Friday, 17 December 2010

After children of Thatcher comes spawn of Porter

A council has admitted it plans to move 80 per cent of homeless housing benefit claimants needing temporary accommodation out of the borough, writes Isabel Hardman for Inside Housing. Westminster Council’s finance and resources overview and scrutiny committee is considering a report which says nearly 400 families will be moved into homes outside of the borough once housing benefit cuts mean their accommodation is no longer affordable.

07Often mistaken for a drag act, Dame Shirley Porter instituted the secret
‘homes for votes’ policy in 1990

The report predicts a shift in the proportion of accommodation that the council books within the borough. It currently houses 70 per cent of those presenting as homeless within the borough, but by 2016 this will shift to 80 per cent of claimants housed outside Westminster.

The report says Westminster is the worst affected borough in London, with 5,000 local housing allowance claimants expected to lose out from the cuts. The council is still waiting for its allocation of an additional £10 million which was added to the discretionary housing payment, a fund making up the shortfall between rent and housing benefit payments while a tenant finds alternative accommodation.

Paul Dimoldenberg, leader of the Labour group on the council, said: ‘These truly shocking figures show that hundreds of low-income families will be forced to uproot themselves over the coming years to parts of London with which they have no connection, no other family members and no friends. Many of them working locally in low-paid jobs will now be forced to make expensive journeys back to Westminster to get to work.’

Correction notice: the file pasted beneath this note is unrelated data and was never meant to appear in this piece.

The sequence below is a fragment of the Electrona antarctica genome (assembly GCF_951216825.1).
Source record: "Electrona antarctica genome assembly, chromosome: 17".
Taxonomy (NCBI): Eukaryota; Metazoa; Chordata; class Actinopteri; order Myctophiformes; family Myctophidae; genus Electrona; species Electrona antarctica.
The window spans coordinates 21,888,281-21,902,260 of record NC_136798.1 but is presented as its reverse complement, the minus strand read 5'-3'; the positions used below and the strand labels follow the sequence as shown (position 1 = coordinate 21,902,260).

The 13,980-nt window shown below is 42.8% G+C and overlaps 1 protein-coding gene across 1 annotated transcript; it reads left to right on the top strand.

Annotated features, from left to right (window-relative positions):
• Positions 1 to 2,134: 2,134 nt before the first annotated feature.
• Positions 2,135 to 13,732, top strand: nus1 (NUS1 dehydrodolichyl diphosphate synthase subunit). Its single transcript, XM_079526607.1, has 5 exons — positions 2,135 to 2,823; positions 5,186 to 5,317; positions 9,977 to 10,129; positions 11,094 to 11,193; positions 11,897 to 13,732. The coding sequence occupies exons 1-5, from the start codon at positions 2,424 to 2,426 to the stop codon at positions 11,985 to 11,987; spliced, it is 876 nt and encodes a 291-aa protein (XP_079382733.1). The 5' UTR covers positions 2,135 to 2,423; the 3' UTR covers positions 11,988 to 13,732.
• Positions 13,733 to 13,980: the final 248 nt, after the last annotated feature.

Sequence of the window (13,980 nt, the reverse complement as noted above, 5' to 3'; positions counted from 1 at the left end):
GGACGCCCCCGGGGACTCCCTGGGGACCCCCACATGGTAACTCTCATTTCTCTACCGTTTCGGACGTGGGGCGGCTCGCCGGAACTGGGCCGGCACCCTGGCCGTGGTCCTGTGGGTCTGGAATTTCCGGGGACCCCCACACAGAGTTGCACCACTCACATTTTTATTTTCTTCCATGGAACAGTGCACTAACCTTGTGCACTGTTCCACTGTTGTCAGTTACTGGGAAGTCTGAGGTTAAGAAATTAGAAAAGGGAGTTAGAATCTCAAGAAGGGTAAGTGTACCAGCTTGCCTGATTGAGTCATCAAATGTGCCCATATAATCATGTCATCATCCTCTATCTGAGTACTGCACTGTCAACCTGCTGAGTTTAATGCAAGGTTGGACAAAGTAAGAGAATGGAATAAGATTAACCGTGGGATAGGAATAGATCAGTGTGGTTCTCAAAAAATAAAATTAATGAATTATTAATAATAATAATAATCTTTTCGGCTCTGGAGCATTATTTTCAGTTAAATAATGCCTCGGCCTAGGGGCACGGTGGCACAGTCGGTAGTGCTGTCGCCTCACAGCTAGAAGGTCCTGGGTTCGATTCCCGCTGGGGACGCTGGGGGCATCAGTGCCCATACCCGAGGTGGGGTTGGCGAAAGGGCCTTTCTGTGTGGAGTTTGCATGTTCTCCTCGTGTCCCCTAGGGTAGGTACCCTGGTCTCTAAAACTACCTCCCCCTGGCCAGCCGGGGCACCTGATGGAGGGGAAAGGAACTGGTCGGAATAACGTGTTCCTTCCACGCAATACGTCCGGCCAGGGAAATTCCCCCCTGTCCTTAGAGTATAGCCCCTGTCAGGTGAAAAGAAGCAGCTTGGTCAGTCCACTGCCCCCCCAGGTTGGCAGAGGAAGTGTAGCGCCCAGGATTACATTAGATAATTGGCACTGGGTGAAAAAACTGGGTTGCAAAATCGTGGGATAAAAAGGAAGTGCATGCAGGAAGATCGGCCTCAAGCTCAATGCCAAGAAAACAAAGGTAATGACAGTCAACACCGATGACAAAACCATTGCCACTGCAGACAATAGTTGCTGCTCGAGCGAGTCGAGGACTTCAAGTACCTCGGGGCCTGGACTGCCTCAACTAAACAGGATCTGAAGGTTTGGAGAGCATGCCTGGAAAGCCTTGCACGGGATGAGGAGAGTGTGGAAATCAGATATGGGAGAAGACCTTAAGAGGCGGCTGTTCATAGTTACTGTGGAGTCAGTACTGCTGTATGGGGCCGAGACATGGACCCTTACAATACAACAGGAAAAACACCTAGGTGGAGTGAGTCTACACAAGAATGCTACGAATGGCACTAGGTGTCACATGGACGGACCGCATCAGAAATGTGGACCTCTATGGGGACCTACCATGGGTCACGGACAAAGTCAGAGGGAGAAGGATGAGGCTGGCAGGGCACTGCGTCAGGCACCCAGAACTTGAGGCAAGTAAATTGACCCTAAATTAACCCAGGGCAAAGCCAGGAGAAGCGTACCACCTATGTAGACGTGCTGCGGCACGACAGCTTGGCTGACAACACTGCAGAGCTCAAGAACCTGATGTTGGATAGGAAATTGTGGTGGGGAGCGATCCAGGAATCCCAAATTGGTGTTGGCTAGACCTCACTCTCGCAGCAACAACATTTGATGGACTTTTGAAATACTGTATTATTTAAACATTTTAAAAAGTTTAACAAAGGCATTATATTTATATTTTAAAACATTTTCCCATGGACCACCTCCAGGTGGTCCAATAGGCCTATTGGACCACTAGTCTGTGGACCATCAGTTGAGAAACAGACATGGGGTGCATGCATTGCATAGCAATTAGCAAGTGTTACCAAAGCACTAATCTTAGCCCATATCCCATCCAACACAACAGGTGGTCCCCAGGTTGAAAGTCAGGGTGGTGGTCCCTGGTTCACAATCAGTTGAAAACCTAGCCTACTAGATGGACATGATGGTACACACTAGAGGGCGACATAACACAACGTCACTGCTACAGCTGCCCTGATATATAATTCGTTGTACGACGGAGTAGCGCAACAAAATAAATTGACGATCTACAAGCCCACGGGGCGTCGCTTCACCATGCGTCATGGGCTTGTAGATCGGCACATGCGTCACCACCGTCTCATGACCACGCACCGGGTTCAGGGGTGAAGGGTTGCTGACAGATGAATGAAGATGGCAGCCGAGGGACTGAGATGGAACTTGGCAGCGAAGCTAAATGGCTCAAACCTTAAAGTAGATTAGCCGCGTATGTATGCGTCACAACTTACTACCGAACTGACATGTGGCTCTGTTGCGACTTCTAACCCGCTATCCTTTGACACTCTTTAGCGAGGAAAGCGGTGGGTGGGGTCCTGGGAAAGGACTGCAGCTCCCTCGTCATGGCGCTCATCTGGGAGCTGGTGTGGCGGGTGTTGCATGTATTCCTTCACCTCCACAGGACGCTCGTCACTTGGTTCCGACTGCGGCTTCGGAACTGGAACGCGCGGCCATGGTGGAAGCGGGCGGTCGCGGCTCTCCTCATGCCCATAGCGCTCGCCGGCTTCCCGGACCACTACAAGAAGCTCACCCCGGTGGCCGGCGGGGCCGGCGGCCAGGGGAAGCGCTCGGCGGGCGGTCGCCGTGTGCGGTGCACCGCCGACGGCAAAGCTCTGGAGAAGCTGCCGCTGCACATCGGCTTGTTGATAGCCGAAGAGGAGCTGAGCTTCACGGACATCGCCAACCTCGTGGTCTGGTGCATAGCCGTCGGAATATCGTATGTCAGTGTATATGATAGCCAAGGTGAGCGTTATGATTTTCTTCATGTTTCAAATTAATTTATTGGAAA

Cabinet member for housing Philippa Roe said: ‘The number of people housed outside of the borough is really very small compared to the overall caseload of housing benefit claims that we do have. We want to use the DHP as much as possible for those who can prove that they need to stay in the borough, and for pensioners, whose circumstances obviously will not change, we are trying to work out a way of keeping them in the borough, although I don’t know where we’ll get the money for this from.’

This follows a stinging national assessment of the effect of the cuts to local housing allowance, which will start in April 2011 for new claimants. The impact assessment, published by the Department for Work and Pensions, admits that homelessness is likely to rise as a result of the cuts, and predicts an influx of claimants from expensive areas into cheaper suburbs.

The report, which was published at the same time as the government laid secondary legislation for a number of the cuts, says families requiring additional support from social services, teenage mothers and extended families will be particularly badly hit: losing contact with support networks and official services. It warns that schools in outer London boroughs may need to build temporary classrooms to cope with a rise in children whose families can no longer afford to live in the centre.